A few months ago when I conducted my reader survey, one lovely respondent suggested that I add an “Ask The Deliberate Mom” element to my blog. I loved this idea but felt that maybe it would be viewed as presumptuous to assume that I could help anyone. I’m by no means an expert. Even though I have 20+ years of early childhood experience, I still struggle with my own parenting and educational approaches.

However, I recently had a reader reach out to me with a question. I immediately switched to “early childhood professional mode” and tried to respond in a supportive manner… much like I would do for any parent I would work with. As I went through this process and constructed a written response, I thought, “This would be a great blog post!”

I’ve simplified her question and chose to focus on one element:

My child hits me every time I change his diaper. Do you have any suggestions?

Diaper changes can be challenging regardless of a child’s age. However, when a child is resisting them and it turns into a war, what is a parent to do? Often these “battles” take place because a child is asserting his/her independence. Here are a few suggestions to make those diaper changes a lot less stressful.

Check out these tips on how to deal with a child who dislikes diaper changes. #parentingtips #babytips Share on X

Let your child know what to expect

Imagine you’re reading the best book ever or that you’re chilling out on the sofa after a hard day at work. Suddenly someone picks you up and carries you to a table, then proceeds to take your pants off! Would you not completely freak out?! I know this is a bit of a stretch, but you get the point right?

Children often like to be told what to expect. For example, “In 2 more minutes, I’m going to change your diaper…. In 1 more minute I’m going to change your diaper…. Now it’s time to change your diaper.”

By doing this, the child is prepared for what is next. He also knows that the activity he is engaged in, will soon be interrupted for a diaper change.

Involve him as much as possible

You can do simple things to involve your child in the process. Let him select the new diaper or invite him to hold the wipes for you.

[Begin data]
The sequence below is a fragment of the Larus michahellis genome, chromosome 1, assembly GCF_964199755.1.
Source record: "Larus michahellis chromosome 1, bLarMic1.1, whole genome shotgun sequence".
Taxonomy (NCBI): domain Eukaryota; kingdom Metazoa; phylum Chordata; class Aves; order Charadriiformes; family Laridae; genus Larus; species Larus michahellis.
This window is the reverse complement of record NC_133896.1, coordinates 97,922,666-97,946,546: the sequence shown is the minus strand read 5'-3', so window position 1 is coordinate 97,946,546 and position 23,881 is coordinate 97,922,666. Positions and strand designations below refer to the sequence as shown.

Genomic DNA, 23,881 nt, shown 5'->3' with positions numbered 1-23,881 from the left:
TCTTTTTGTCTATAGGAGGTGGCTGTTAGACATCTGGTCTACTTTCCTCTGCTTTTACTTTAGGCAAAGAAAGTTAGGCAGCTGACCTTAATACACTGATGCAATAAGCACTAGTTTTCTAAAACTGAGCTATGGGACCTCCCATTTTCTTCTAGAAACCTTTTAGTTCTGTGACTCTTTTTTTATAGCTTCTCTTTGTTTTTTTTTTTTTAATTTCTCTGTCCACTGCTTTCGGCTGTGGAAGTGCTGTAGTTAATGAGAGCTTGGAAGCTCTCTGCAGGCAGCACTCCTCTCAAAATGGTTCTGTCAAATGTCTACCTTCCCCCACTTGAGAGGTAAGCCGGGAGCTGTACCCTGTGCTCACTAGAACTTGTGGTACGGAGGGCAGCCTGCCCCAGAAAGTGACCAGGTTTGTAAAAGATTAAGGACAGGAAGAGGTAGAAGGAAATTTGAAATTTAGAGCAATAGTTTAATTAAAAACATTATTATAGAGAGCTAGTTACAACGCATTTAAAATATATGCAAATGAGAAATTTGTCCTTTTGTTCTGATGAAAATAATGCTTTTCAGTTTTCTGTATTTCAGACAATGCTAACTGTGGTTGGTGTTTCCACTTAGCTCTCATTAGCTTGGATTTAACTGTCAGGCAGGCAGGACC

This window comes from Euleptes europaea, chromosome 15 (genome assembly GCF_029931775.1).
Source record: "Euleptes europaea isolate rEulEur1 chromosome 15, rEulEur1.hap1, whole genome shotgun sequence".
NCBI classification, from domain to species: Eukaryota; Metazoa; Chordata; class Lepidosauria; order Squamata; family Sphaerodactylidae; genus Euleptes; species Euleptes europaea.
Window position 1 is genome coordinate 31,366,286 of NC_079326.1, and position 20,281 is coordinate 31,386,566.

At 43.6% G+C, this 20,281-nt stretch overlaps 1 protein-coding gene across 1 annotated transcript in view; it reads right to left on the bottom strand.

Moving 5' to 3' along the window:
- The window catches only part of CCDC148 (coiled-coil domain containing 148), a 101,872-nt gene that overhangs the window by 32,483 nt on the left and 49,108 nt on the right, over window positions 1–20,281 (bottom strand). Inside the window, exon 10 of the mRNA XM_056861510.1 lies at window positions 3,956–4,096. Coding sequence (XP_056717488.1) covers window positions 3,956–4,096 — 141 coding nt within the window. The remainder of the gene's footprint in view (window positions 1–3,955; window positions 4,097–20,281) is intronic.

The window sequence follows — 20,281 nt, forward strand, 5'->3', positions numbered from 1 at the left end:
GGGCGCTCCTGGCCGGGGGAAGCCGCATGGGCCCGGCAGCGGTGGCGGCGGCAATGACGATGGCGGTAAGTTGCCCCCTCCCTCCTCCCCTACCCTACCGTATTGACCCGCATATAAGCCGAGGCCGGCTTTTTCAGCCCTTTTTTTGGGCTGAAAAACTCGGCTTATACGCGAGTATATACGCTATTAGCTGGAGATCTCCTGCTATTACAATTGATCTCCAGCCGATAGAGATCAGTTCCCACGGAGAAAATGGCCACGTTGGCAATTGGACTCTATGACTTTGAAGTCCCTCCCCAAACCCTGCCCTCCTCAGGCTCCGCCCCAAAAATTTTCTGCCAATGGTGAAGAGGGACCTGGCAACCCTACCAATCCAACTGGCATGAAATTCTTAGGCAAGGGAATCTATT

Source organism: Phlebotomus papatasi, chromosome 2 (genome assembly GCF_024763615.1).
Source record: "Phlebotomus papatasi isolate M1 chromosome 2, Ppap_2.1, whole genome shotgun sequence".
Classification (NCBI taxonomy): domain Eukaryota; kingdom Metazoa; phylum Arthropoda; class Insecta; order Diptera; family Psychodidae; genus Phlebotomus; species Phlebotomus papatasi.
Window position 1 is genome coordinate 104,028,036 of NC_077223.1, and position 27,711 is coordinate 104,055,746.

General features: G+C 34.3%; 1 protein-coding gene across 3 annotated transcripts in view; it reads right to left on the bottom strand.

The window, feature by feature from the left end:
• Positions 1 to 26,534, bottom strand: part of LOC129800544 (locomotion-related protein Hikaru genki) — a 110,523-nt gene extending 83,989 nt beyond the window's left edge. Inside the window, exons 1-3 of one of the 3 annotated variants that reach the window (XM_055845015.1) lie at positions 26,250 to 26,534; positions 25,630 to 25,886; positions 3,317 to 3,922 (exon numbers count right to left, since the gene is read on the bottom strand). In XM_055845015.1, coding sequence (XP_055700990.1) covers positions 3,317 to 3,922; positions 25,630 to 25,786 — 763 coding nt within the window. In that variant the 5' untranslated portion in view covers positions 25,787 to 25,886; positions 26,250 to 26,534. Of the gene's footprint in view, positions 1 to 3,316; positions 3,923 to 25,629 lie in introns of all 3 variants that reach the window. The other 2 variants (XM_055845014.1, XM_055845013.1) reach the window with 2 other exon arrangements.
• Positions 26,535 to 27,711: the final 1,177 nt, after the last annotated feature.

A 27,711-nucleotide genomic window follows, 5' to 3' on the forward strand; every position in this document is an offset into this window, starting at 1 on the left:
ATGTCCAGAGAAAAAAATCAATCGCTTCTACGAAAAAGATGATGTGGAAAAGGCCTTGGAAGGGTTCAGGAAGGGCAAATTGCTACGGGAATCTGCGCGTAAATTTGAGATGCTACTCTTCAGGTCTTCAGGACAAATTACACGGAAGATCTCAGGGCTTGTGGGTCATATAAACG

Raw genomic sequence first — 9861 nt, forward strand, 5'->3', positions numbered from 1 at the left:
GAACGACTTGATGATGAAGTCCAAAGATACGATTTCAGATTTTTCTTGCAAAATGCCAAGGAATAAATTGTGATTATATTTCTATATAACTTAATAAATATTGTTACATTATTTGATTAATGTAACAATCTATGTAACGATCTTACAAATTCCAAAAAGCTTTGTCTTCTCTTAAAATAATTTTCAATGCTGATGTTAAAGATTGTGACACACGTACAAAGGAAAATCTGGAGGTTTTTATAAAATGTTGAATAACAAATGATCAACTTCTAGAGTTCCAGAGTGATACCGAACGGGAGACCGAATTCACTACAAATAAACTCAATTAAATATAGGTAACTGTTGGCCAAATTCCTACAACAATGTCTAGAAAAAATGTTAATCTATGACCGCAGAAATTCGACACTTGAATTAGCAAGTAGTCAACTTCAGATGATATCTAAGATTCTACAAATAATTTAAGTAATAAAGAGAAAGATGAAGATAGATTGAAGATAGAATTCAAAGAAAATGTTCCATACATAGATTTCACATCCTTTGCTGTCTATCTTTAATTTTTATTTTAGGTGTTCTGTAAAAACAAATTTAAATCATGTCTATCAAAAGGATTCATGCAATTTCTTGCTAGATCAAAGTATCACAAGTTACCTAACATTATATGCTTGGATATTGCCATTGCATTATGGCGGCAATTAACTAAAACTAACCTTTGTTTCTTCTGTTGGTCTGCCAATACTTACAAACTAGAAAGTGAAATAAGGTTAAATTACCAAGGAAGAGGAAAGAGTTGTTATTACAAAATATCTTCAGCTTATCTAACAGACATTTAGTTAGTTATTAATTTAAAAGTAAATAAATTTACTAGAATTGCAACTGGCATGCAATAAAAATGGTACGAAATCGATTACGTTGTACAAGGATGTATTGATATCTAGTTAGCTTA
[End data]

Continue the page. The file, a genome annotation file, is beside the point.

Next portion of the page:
Make the change table appealing

Diaper changes could quite possibly be one of the most boring things your child does in the day. Multiply the boredom by how many times the process is repeated and you’ve got a recipe for conflict.Diaper changes can be made more appealing by hanging a mobile over the change table or perhaps you could rotate photographs on the wall by the table. You could also encourage the child to select a book or a soft toy to hold onto during diaper changes. These little things could make the diapering process more enjoyable for him.

Hang pictures by the change table to make diaper changes more interesting. #parenting #tips #babies #toddlers

Use the time to connect

The routine of diaper changes is often overlooked as an opportunity to connect with a child. This is a great time to sing songs, tell stories, or share a rhyme.

Change your child on the floor

If your child is kicking, hitting or struggling, then perhaps they need a change of scenery. Change them on the floor instead of on the change table.

Change your child while they are standing

So this takes a bit of practice but it’s fantastic for an active child. Sit on a low chair or a stool in front of the child. Have them face you. Remove the diaper. Wipe. Place diaper on them while they are standing.

*NOTE: This does not work if the child has had a bowel movement, I repeat, do not do this if the child has had a bowel movement.*

Do you have any tried and true ways to make diapering time more fun and less of a battle? Please share and help a fellow mom out. Also, if you have a question that you would like to have answered here on The Deliberate Mom, please send me an email. I’ll do my best to help out.


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Jennifer Bly
Jennifer Bly
Author of My Kitchen, My Classroom: An Introduction to Homeschool and creator of The Deliberate Mom. Jennifer writes about parenting, homeschooling, her faith, and life with her husband and two girls. Jennifer has a Bachelor of Applied Human Service Administration Degree with a specialization in Early Learning in Child Care.

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